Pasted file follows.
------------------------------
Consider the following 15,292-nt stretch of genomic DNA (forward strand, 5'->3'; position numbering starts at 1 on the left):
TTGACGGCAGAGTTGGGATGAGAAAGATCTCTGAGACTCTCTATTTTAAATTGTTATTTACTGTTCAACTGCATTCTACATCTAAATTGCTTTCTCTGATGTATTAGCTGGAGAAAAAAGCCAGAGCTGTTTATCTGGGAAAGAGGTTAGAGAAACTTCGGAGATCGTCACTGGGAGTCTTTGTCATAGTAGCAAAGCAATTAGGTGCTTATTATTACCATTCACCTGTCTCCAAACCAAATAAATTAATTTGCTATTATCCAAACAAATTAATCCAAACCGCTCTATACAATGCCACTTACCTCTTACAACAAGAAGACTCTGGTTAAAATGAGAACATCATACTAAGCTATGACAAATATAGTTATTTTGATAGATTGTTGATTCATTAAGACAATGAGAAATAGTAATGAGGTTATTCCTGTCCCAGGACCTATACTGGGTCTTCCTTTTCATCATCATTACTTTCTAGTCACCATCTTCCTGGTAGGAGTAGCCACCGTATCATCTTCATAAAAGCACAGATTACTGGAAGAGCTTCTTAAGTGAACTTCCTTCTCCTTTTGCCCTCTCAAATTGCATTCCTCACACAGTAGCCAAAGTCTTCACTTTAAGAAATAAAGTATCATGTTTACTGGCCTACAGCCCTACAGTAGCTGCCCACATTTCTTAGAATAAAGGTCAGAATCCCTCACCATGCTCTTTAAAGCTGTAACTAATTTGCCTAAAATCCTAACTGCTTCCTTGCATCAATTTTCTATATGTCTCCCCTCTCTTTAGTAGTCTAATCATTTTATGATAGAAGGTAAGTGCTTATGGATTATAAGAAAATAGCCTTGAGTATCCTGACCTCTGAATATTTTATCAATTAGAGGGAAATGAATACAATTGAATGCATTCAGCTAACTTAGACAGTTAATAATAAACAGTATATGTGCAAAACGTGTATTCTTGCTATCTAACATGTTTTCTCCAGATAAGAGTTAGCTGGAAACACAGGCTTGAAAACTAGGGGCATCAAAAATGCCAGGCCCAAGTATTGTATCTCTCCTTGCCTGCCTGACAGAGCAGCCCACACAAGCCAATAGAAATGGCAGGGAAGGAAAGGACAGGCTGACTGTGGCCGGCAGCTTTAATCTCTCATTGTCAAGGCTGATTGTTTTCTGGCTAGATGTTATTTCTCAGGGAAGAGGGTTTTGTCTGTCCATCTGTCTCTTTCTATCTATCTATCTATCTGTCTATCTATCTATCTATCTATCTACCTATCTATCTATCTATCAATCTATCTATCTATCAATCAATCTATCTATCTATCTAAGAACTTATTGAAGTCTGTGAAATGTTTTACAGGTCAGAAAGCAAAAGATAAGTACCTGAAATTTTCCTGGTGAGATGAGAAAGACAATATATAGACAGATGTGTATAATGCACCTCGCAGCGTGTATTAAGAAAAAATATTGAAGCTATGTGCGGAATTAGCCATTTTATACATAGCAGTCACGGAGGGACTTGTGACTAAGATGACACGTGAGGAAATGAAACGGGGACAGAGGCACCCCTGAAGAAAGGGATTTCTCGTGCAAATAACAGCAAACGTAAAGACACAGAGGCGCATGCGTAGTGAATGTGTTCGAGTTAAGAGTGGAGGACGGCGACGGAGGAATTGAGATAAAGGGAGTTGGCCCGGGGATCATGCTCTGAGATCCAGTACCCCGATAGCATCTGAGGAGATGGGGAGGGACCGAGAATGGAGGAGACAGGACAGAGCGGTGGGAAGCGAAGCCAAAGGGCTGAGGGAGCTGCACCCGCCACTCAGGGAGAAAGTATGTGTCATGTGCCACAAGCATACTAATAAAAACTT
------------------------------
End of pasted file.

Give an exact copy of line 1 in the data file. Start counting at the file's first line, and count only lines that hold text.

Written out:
Consider the following 15,292-nt stretch of genomic DNA (forward strand, 5'->3'; position numbering starts at 1 on the left):